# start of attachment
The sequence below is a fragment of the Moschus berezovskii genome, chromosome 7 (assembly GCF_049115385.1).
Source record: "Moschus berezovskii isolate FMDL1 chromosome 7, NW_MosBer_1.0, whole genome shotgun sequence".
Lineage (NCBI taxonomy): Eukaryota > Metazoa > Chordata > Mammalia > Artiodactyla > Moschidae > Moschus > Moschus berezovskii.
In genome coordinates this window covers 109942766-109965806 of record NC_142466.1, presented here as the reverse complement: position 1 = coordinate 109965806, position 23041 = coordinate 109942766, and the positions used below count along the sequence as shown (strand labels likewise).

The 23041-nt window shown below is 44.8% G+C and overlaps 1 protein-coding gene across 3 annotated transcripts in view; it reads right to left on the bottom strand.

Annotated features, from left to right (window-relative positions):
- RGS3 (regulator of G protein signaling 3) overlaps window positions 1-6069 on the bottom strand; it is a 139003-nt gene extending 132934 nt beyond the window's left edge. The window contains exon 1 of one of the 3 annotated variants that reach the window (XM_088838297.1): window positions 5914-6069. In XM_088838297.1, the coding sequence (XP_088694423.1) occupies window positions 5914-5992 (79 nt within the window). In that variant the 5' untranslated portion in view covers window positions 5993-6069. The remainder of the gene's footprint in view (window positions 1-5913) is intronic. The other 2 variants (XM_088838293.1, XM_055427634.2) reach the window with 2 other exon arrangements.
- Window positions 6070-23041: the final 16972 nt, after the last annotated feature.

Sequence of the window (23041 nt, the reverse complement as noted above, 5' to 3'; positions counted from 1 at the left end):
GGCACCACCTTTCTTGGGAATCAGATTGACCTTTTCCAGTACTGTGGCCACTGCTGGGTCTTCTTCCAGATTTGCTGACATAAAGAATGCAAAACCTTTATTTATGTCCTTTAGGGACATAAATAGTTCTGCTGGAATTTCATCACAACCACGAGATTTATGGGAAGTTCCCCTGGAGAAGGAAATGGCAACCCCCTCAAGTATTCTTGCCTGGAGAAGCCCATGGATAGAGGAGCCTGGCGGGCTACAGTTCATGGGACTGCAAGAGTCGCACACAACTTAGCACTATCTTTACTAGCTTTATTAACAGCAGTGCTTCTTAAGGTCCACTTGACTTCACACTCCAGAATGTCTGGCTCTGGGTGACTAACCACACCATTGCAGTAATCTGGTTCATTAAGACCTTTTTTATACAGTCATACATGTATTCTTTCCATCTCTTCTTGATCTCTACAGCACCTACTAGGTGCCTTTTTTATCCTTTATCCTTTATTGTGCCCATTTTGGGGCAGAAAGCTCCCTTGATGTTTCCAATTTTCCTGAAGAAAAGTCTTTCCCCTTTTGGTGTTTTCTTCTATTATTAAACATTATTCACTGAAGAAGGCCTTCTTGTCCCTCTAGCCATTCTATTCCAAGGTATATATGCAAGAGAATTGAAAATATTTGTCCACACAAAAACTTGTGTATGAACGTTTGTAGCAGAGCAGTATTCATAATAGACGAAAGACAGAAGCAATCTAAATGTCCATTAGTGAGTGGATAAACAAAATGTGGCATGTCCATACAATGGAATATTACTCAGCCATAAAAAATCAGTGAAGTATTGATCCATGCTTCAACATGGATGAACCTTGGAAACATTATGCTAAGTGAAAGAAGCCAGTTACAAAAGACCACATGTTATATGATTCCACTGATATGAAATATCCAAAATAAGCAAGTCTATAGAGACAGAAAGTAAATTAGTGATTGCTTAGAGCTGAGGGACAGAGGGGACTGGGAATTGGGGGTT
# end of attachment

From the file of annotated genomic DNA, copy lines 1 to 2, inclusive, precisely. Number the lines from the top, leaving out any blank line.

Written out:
The sequence below is a fragment of the Moschus berezovskii genome, chromosome 7 (assembly GCF_049115385.1).
Source record: "Moschus berezovskii isolate FMDL1 chromosome 7, NW_MosBer_1.0, whole genome shotgun sequence".